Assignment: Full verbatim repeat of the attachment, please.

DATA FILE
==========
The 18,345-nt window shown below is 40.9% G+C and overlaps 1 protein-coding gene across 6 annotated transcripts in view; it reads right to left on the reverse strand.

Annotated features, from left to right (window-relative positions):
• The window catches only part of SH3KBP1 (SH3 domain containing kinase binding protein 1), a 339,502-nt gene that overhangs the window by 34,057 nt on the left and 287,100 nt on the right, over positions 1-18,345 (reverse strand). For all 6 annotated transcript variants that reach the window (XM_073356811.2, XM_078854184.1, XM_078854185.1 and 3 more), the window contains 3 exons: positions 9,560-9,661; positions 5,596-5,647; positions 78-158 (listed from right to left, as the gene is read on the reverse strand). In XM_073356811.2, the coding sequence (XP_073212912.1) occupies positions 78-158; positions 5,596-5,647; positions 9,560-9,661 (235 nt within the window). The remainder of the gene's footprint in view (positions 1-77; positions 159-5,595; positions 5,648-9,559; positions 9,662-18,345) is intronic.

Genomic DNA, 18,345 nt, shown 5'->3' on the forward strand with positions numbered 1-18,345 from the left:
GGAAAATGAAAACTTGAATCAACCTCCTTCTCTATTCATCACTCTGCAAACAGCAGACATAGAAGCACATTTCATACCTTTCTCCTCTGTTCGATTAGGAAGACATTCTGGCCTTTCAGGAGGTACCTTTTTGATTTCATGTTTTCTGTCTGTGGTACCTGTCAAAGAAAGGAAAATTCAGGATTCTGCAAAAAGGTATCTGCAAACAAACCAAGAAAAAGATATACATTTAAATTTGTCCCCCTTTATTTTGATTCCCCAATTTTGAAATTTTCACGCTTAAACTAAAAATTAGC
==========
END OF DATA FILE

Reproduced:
The 18,345-nt window shown below is 40.9% G+C and overlaps 1 protein-coding gene across 6 annotated transcripts in view; it reads right to left on the reverse strand.

Annotated features, from left to right (window-relative positions):
• The window catches only part of SH3KBP1 (SH3 domain containing kinase binding protein 1), a 339,502-nt gene that overhangs the window by 34,057 nt on the left and 287,100 nt on the right, over positions 1-18,345 (reverse strand). For all 6 annotated transcript variants that reach the window (XM_073356811.2, XM_078854184.1, XM_078854185.1 and 3 more), the window contains 3 exons: positions 9,560-9,661; positions 5,596-5,647; positions 78-158 (listed from right to left, as the gene is read on the reverse strand). In XM_073356811.2, the coding sequence (XP_073212912.1) occupies positions 78-158; positions 5,596-5,647; positions 9,560-9,661 (235 nt within the window). The remainder of the gene's footprint in view (positions 1-77; positions 159-5,595; positions 5,648-9,559; positions 9,662-18,345) is intronic.

Genomic DNA, 18,345 nt, shown 5'->3' on the forward strand with positions numbered 1-18,345 from the left:
GGAAAATGAAAACTTGAATCAACCTCCTTCTCTATTCATCACTCTGCAAACAGCAGACATAGAAGCACATTTCATACCTTTCTCCTCTGTTCGATTAGGAAGACATTCTGGCCTTTCAGGAGGTACCTTTTTGATTTCATGTTTTCTGTCTGTGGTACCTGTCAAAGAAAGGAAAATTCAGGATTCTGCAAAAAGGTATCTGCAAACAAACCAAGAAAAAGATATACATTTAAATTTGTCCCCCTTTATTTTGATTCCCCAATTTTGAAATTTTCACGCTTAAACTAAAAATTAGC